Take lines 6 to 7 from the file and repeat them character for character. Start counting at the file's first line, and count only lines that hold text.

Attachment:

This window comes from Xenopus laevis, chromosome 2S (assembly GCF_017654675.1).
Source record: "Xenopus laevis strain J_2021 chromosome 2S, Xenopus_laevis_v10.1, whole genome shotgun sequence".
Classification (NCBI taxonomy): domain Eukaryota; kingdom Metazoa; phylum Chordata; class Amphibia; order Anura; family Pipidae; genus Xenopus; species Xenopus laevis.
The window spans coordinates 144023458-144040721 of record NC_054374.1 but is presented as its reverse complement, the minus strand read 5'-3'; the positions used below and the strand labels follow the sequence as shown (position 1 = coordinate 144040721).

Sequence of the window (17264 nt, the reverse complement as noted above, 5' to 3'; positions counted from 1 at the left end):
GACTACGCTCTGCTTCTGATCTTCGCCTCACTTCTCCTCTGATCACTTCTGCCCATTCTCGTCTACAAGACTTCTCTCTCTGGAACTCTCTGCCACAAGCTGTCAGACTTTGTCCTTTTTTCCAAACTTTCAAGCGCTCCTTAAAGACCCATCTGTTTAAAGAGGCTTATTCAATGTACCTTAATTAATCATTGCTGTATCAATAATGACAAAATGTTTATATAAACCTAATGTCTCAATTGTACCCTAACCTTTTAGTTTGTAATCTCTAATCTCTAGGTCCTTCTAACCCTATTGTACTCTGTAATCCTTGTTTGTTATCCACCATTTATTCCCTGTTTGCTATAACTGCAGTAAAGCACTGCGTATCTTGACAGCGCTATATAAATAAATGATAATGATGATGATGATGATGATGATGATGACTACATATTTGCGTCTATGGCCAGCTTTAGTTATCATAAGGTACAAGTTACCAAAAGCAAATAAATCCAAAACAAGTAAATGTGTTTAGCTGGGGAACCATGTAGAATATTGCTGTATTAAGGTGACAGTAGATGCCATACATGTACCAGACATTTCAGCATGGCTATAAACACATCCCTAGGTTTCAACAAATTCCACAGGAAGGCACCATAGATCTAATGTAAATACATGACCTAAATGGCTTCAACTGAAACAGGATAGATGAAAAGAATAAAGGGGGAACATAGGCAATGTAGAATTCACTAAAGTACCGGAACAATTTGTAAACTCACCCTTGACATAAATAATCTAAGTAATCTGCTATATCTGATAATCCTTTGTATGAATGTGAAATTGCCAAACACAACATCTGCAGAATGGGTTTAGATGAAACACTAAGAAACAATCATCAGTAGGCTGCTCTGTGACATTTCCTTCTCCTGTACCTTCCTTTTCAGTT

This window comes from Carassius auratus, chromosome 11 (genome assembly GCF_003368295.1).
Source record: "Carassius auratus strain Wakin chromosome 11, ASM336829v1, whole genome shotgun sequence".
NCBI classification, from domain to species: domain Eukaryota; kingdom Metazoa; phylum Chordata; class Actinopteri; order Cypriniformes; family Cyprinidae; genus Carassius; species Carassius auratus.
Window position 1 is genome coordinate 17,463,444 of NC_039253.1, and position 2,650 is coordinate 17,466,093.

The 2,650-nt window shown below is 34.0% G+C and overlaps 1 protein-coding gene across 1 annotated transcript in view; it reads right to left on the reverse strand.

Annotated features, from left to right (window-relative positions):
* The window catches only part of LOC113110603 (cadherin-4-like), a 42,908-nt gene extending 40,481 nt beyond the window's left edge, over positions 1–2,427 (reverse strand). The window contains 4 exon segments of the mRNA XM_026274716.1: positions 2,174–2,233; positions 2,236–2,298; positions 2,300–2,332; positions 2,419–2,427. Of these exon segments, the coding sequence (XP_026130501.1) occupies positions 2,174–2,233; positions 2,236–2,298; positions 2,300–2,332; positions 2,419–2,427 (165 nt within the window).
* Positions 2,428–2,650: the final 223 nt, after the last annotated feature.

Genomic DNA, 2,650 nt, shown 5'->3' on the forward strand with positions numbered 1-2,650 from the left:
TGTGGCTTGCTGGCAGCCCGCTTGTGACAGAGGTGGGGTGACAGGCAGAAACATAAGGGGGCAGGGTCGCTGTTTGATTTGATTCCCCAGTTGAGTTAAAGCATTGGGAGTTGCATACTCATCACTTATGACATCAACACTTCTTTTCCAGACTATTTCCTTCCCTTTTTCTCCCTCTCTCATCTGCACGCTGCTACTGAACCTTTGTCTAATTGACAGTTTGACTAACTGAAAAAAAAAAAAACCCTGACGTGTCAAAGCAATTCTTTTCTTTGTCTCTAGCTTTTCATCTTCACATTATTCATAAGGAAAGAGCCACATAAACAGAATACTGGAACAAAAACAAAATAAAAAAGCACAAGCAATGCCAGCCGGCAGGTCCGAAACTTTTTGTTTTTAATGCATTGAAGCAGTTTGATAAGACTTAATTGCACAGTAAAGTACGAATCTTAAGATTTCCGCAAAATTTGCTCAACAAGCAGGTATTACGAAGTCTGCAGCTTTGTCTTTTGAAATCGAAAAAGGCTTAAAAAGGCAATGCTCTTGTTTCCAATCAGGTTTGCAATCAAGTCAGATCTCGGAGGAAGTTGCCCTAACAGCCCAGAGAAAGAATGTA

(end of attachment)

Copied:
GACTACGCTCTGCTTCTGATCTTCGCCTCACTTCTCCTCTGATCACTTCTGCCCATTCTCGTCTACAAGACTTCTCTCTCTGGAACTCTCTGCCACAAGCTGTCAGACTTTGTCCTTTTTTCCAAACTTTCAAGCGCTCCTTAAAGACCCATCTGTTTAAAGAGGCTTATTCAATGTACCTTAATTAATCATTGCTGTATCAATAATGACAAAATGTTTATATAAACCTAATGTCTCAATTGTACCCTAACCTTTTAGTTTGTAATCTCTAATCTCTAGGTCCTTCTAACCCTATTGTACTCTGTAATCCTTGTTTGTTATCCACCATTTATTCCCTGTTTGCTATAACTGCAGTAAAGCACTGCGTATCTTGACAGCGCTATATAAATAAATGATAATGATGATGATGATGATGATGATGATGACTACATATTTGCGTCTATGGCCAGCTTTAGTTATCATAAGGTACAAGTTACCAAAAGCAAATAAATCCAAAACAAGTAAATGTGTTTAGCTGGGGAACCATGTAGAATATTGCTGTATTAAGGTGACAGTAGATGCCATACATGTACCAGACATTTCAGCATGGCTATAAACACATCCCTAGGTTTCAACAAATTCCACAGGAAGGCACCATAGATCTAATGTAAATACATGACCTAAATGGCTTCAACTGAAACAGGATAGATGAAAAGAATAAAGGGGGAACATAGGCAATGTAGAATTCACTAAAGTACCGGAACAATTTGTAAACTCACCCTTGACATAAATAATCTAAGTAATCTGCTATATCTGATAATCCTTTGTATGAATGTGAAATTGCCAAACACAACATCTGCAGAATGGGTTTAGATGAAACACTAAGAAACAATCATCAGTAGGCTGCTCTGTGACATTTCCTTCTCCTGTACCTTCCTTTTCAGTT

This window comes from Carassius auratus, chromosome 11 (genome assembly GCF_003368295.1).